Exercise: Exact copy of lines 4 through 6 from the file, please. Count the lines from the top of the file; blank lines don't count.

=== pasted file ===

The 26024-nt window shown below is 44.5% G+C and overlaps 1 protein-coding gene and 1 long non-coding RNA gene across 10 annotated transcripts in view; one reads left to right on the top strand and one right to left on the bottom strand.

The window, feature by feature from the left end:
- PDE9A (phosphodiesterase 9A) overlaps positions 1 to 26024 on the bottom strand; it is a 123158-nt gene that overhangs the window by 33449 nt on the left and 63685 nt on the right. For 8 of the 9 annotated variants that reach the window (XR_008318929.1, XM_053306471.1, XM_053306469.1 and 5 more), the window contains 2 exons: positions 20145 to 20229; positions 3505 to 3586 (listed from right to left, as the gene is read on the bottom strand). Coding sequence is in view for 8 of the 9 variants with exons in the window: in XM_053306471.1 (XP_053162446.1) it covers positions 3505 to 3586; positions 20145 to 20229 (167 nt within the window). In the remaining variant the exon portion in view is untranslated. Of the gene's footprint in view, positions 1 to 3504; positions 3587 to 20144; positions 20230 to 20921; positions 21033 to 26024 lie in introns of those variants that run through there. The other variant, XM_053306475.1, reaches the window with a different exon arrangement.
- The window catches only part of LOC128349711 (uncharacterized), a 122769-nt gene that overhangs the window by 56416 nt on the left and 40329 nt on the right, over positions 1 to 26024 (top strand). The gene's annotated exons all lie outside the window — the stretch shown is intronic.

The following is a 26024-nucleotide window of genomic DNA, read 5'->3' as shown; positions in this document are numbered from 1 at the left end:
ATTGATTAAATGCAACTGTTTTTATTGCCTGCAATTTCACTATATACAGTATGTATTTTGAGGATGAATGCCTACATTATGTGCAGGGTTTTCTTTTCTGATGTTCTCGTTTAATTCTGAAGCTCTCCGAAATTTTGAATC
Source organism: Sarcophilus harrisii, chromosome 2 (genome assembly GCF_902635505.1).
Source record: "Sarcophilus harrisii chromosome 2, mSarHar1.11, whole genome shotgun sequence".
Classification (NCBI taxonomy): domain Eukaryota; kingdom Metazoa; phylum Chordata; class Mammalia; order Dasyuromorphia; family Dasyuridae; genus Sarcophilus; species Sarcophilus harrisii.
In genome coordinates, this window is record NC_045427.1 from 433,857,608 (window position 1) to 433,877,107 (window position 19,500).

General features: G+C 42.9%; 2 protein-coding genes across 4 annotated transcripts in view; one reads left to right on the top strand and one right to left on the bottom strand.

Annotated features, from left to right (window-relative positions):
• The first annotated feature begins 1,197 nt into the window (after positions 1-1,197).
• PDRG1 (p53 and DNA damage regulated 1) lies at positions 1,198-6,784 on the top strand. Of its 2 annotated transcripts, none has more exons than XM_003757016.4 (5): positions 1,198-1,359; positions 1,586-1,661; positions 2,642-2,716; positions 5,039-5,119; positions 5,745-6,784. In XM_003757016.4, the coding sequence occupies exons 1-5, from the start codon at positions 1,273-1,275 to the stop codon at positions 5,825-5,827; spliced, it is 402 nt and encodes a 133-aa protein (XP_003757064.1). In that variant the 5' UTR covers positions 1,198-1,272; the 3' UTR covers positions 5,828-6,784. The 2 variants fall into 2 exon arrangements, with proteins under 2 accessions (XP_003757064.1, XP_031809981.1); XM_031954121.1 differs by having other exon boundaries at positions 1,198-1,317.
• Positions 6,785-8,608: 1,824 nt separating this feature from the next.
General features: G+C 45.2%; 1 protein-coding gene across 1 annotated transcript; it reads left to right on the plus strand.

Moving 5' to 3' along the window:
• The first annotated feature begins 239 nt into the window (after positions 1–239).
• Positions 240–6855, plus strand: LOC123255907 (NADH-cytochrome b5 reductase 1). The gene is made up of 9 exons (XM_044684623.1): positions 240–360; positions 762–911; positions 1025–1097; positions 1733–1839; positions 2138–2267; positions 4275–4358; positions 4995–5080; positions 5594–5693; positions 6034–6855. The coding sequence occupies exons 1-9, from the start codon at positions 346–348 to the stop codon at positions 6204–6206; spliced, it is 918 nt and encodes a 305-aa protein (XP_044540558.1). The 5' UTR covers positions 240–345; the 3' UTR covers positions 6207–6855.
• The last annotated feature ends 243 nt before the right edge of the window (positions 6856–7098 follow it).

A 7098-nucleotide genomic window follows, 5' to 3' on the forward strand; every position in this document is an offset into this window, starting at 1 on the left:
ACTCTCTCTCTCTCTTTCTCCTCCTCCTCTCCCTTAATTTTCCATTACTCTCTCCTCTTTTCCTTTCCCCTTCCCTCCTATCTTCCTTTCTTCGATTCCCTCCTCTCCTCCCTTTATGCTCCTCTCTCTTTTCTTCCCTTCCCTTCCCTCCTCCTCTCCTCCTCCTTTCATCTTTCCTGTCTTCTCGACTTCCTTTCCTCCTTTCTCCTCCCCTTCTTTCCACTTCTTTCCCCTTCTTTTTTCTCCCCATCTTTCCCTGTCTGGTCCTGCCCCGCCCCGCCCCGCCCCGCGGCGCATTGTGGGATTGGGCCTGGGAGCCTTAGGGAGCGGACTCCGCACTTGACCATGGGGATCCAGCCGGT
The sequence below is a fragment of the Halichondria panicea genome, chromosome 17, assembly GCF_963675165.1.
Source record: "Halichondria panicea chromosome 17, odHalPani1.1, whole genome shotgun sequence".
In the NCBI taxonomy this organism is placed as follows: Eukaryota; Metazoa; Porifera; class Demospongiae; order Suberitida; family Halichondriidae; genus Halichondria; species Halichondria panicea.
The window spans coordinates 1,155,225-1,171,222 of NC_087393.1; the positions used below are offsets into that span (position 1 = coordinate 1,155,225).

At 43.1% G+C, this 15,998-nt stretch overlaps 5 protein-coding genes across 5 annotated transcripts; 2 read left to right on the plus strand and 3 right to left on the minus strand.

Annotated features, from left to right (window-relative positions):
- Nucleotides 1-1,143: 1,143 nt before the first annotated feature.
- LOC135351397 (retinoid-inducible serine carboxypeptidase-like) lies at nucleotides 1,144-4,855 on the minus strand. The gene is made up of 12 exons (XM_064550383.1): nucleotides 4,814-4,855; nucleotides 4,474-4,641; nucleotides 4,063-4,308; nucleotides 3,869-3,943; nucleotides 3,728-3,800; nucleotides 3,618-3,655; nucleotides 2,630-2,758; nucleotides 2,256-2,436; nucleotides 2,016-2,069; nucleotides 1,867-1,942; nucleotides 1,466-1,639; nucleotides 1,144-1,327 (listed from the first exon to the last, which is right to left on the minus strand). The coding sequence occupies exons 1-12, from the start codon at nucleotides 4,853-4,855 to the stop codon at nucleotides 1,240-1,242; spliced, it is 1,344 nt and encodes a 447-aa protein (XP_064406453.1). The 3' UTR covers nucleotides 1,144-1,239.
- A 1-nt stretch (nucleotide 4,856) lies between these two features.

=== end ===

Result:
- The window catches only part of LOC128349711 (uncharacterized), a 122769-nt gene that overhangs the window by 56416 nt on the left and 40329 nt on the right, over positions 1 to 26024 (top strand). The gene's annotated exons all lie outside the window — the stretch shown is intronic.

The following is a 26024-nucleotide window of genomic DNA, read 5'->3' as shown; positions in this document are numbered from 1 at the left end:
ATTGATTAAATGCAACTGTTTTTATTGCCTGCAATTTCACTATATACAGTATGTATTTTGAGGATGAATGCCTACATTATGTGCAGGGTTTTCTTTTCTGATGTTCTCGTTTAATTCTGAAGCTCTCCGAAATTTTGAATC